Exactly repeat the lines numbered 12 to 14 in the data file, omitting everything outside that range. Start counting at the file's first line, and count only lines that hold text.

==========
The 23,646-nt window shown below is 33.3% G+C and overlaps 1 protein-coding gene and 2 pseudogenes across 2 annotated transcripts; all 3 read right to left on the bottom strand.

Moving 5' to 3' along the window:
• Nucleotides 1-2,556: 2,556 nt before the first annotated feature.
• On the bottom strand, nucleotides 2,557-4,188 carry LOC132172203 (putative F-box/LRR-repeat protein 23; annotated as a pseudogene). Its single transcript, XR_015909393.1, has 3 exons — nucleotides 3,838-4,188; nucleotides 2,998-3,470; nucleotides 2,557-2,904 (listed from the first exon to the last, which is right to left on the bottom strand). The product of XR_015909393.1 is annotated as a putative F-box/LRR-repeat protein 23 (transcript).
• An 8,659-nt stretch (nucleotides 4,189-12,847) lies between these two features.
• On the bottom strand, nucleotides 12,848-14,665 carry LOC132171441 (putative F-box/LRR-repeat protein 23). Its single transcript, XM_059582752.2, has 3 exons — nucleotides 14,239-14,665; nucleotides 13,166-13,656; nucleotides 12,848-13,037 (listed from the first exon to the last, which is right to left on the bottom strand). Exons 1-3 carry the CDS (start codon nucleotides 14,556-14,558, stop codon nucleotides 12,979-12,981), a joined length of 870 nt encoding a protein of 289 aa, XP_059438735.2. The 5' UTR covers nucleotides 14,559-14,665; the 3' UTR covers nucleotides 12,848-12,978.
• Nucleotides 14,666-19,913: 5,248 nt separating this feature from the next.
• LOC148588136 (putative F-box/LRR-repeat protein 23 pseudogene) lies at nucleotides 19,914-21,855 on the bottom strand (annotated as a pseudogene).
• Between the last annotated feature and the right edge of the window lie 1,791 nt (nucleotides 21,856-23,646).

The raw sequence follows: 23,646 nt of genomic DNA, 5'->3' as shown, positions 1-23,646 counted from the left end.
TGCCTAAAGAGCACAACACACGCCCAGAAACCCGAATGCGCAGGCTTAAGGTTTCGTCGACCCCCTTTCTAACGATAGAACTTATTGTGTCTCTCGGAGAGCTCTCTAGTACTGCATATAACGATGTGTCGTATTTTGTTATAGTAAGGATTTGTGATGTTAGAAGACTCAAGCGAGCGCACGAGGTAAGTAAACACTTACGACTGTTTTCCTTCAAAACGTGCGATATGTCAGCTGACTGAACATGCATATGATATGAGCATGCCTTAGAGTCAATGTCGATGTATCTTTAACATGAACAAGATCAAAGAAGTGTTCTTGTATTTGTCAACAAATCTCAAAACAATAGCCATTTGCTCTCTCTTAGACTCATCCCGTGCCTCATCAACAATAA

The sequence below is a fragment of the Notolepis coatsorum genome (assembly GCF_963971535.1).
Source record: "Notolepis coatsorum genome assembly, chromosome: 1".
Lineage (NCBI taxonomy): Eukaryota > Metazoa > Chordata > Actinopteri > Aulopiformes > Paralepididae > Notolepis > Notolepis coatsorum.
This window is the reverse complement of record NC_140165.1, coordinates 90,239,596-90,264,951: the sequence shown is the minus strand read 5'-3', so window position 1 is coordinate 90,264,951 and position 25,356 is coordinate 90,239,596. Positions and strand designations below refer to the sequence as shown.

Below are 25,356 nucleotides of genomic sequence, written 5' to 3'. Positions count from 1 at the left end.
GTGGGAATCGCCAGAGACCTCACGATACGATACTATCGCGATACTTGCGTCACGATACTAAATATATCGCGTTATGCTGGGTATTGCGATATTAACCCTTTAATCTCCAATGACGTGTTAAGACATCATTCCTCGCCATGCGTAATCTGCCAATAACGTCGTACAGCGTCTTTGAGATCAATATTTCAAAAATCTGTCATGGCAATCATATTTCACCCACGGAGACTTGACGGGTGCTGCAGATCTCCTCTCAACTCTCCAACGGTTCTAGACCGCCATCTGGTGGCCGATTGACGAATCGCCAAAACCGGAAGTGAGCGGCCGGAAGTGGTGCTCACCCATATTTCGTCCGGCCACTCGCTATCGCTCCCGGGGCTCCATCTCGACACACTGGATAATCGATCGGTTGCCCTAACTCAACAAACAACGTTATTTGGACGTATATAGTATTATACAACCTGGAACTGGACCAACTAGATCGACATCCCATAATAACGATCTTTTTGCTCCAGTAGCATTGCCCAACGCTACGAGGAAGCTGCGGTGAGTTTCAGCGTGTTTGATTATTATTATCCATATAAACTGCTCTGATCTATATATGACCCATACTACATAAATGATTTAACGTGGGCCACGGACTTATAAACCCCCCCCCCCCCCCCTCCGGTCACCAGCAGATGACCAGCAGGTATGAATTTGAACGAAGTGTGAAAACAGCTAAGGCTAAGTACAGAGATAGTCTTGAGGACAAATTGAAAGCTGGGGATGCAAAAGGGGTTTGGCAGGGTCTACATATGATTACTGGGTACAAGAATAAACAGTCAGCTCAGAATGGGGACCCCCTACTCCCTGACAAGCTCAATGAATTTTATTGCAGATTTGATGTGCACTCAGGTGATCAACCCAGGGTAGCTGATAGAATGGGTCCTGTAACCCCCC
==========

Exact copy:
The sequence below is a fragment of the Notolepis coatsorum genome (assembly GCF_963971535.1).
Source record: "Notolepis coatsorum genome assembly, chromosome: 1".
Lineage (NCBI taxonomy): Eukaryota > Metazoa > Chordata > Actinopteri > Aulopiformes > Paralepididae > Notolepis > Notolepis coatsorum.